This post covers a whole lot of ground. We have an old patch, some applied science, a lure you may or may not recall, and a pretty famous and interesting person to boot. The lure was the Chowhound, or as sometimes referred to by its full name, the Chowhound Crankspin.
The lure was marketed by Angler’s Pride of Garfield Heights, OH. Angler’s Pride, as well as Crankbait Corp, were both owned by the Highland Group. We’ve talked a bit about Crankbait Corp here a few times in the past and their association with famed lure designer Tom Seward.
The developer of the lure was none other than Dr. Loren Hill. Dr. Hill was the Director of the Zoology Department and Biological Research Center at the University of Oklahoma, but most anglers probably associate him more with his bass fishing innovations, not his actual professional position.
Without a doubt, Dr. Hill is mostly remembered by his development of the Color-C-Lector. That fancy gadget that would tell you what color bait to throw. Nearly every tackle manufacturer in the business at the time jumped on board with new and unique bait colors that fit with the Color-C-Lector color wheel.
But that wasn’t the only thing Dr. Hill had a hand in. He was also responsible for the Norman Snatrix bait and had a hand in the pH meter, and the earliest version of sound technology with BSX Biosonics. But let’s focus back on the Chowhound.
In a 1986 article written by the late Bassmaster Magazine senior writer, Tim Tucker, the Chowhound was marketed as “the first lure to combine a crankbait with a spinnerbait blade.” In that article, Dr. Hill stated the following.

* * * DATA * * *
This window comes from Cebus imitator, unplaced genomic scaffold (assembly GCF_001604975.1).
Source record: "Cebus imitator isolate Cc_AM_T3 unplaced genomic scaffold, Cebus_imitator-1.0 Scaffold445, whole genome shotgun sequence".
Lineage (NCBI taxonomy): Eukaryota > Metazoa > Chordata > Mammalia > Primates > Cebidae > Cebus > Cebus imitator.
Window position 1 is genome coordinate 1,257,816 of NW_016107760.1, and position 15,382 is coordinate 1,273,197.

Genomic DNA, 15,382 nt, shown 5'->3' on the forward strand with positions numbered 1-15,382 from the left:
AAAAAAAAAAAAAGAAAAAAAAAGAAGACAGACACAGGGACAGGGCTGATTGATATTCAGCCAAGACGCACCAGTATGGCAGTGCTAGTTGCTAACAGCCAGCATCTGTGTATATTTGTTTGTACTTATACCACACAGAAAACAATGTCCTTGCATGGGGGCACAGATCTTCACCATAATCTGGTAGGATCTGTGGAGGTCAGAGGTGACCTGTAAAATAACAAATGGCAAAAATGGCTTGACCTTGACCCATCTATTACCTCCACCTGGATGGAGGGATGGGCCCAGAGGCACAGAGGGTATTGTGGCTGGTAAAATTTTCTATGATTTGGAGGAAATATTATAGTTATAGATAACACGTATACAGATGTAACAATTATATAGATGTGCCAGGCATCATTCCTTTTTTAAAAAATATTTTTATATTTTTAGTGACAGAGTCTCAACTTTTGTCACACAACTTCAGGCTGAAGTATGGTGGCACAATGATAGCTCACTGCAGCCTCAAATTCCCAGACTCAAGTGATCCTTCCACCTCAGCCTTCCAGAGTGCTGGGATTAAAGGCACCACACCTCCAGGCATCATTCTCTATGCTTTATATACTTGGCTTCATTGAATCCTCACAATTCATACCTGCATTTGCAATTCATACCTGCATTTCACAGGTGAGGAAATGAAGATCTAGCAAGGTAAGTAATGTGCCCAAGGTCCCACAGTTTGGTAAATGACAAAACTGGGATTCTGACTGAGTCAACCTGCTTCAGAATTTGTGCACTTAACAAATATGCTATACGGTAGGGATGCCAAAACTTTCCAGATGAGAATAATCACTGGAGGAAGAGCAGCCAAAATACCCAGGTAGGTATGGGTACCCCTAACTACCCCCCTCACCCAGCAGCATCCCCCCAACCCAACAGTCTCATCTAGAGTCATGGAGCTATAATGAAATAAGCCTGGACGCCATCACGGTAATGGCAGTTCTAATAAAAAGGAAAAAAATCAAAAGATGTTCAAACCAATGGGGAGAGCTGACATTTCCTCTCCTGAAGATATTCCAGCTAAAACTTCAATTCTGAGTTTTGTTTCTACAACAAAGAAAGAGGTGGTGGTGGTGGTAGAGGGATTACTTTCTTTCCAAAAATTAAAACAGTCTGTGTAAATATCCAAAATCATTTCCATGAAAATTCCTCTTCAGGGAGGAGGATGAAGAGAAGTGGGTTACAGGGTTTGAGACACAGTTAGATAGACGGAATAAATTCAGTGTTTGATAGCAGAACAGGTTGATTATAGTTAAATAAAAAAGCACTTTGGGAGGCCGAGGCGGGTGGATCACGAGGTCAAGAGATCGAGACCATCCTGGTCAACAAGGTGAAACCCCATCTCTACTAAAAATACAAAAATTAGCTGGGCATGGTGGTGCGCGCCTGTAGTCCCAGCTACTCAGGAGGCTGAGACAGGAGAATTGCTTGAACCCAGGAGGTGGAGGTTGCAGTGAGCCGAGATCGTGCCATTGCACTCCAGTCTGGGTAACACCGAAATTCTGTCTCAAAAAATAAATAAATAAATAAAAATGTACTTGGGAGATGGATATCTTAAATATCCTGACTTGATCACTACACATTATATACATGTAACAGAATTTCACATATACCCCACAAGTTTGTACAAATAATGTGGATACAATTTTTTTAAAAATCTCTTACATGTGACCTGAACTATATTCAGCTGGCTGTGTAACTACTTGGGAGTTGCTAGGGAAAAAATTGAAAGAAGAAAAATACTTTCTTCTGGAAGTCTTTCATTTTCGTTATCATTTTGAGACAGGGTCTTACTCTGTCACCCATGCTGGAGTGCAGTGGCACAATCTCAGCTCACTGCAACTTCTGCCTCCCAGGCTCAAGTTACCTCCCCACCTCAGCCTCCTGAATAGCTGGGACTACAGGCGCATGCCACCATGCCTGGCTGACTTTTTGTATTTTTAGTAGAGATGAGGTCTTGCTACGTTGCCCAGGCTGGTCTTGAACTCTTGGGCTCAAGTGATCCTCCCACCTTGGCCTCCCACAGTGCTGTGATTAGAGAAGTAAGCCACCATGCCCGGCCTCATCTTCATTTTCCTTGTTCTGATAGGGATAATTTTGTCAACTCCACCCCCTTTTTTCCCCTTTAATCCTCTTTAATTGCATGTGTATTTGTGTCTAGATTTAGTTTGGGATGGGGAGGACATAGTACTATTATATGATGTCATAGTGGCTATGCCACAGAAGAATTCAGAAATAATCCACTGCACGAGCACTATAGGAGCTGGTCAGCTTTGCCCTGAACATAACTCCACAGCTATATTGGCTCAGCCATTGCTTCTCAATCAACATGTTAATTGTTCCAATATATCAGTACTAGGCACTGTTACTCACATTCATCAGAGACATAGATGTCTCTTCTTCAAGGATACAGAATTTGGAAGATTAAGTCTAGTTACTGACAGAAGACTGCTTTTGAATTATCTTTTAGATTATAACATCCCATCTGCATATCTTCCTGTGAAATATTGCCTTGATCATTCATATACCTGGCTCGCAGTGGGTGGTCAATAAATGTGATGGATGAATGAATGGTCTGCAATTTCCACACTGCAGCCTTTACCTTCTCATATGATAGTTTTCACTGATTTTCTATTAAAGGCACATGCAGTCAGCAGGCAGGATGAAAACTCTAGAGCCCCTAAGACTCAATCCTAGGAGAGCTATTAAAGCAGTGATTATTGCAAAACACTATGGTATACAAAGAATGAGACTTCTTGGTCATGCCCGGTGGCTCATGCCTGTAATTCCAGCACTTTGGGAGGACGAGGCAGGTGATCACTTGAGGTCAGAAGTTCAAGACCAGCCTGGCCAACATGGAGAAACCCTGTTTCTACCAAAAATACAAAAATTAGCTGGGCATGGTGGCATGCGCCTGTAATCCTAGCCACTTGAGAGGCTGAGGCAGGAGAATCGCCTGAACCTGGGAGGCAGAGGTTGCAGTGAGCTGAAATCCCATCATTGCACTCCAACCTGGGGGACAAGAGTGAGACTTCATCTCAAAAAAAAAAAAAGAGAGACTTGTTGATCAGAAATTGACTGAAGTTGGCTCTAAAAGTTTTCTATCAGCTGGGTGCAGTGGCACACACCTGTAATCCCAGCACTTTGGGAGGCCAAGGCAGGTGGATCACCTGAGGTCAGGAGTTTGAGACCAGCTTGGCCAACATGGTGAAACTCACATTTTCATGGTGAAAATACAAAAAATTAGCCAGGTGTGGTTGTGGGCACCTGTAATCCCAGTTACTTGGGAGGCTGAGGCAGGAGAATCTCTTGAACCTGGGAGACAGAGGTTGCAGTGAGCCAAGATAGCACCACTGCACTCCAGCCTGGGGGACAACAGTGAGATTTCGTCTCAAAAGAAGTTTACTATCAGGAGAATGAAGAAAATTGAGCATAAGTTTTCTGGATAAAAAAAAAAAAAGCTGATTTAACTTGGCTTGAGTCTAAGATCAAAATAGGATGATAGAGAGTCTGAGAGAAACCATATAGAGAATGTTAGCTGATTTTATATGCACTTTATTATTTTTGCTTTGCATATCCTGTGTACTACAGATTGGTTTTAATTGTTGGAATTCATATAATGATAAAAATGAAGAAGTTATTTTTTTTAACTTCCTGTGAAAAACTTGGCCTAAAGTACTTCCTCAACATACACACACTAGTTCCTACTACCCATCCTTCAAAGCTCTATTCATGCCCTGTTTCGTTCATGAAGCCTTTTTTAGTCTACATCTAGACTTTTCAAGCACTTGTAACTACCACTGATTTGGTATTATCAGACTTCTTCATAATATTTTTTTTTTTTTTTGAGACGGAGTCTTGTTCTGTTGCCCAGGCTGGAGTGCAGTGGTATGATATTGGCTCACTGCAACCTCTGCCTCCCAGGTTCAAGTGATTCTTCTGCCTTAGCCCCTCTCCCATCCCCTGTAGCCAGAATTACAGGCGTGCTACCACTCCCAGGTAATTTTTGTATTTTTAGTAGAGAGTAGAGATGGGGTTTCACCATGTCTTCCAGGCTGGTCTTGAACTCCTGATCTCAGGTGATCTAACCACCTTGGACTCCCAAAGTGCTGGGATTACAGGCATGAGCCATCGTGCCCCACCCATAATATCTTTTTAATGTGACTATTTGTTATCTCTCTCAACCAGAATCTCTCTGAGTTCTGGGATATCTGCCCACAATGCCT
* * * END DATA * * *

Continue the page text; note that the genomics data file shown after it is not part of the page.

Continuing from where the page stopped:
“The Crankspin looks like a small fish which is either chasing an object or has food in its mouth (as it moves through the water). This action begins to trigger off the intraspecific competition response, an instinctive trait of gamefish which means when one fish has food in its mouth or is chasing an object, other fish in the area will try to take the food or object away. This then begins to eliminate the fear and danger response and timidity of gamefish by enticing them to chase and strike at the Crankspin lure.”
The lure was said to dive to a depth of 12 feet, a big deal back in the mid-80s when companies were stretching the bound of physics to get their baits deeper. On that subject, Angler’s Pride also developed another deep diver, without the spinner, that was one of the first to claim it could reach the magic 20-foot depth.
I can’t say I ever owned the Chowhound, but I’m guessing one of our readers out there probably did at some point. If you have any more information of experience with the bait, please let us know in the comments below. That said, the patch was pretty sharp looking.